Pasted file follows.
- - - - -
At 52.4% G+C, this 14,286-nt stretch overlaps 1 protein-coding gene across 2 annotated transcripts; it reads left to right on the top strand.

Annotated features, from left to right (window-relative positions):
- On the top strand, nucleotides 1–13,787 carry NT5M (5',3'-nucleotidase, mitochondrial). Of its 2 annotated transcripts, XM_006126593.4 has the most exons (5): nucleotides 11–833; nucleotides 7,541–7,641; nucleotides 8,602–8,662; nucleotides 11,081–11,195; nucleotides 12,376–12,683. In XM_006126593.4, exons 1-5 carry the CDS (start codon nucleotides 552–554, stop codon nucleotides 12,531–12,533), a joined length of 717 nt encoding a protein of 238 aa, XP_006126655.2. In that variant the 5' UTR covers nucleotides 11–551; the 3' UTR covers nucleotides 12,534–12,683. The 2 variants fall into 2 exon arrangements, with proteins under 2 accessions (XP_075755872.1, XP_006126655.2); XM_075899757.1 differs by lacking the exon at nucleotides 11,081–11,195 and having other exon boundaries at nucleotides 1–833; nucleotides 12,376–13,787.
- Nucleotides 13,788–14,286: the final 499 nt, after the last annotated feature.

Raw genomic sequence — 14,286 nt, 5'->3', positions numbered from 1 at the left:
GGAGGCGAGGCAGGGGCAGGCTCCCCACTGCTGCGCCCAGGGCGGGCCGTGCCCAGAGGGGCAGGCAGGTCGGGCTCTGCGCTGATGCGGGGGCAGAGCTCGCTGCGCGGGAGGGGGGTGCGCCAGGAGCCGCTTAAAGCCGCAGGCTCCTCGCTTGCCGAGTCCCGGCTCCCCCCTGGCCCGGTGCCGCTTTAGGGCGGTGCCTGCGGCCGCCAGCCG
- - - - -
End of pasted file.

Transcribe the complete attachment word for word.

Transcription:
At 52.4% G+C, this 14,286-nt stretch overlaps 1 protein-coding gene across 2 annotated transcripts; it reads left to right on the top strand.

Annotated features, from left to right (window-relative positions):
- On the top strand, nucleotides 1–13,787 carry NT5M (5',3'-nucleotidase, mitochondrial). Of its 2 annotated transcripts, XM_006126593.4 has the most exons (5): nucleotides 11–833; nucleotides 7,541–7,641; nucleotides 8,602–8,662; nucleotides 11,081–11,195; nucleotides 12,376–12,683. In XM_006126593.4, exons 1-5 carry the CDS (start codon nucleotides 552–554, stop codon nucleotides 12,531–12,533), a joined length of 717 nt encoding a protein of 238 aa, XP_006126655.2. In that variant the 5' UTR covers nucleotides 11–551; the 3' UTR covers nucleotides 12,534–12,683. The 2 variants fall into 2 exon arrangements, with proteins under 2 accessions (XP_075755872.1, XP_006126655.2); XM_075899757.1 differs by lacking the exon at nucleotides 11,081–11,195 and having other exon boundaries at nucleotides 1–833; nucleotides 12,376–13,787.
- Nucleotides 13,788–14,286: the final 499 nt, after the last annotated feature.

Raw genomic sequence — 14,286 nt, 5'->3', positions numbered from 1 at the left:
GGAGGCGAGGCAGGGGCAGGCTCCCCACTGCTGCGCCCAGGGCGGGCCGTGCCCAGAGGGGCAGGCAGGTCGGGCTCTGCGCTGATGCGGGGGCAGAGCTCGCTGCGCGGGAGGGGGGTGCGCCAGGAGCCGCTTAAAGCCGCAGGCTCCTCGCTTGCCGAGTCCCGGCTCCCCCCTGGCCCGGTGCCGCTTTAGGGCGGTGCCTGCGGCCGCCAGCCG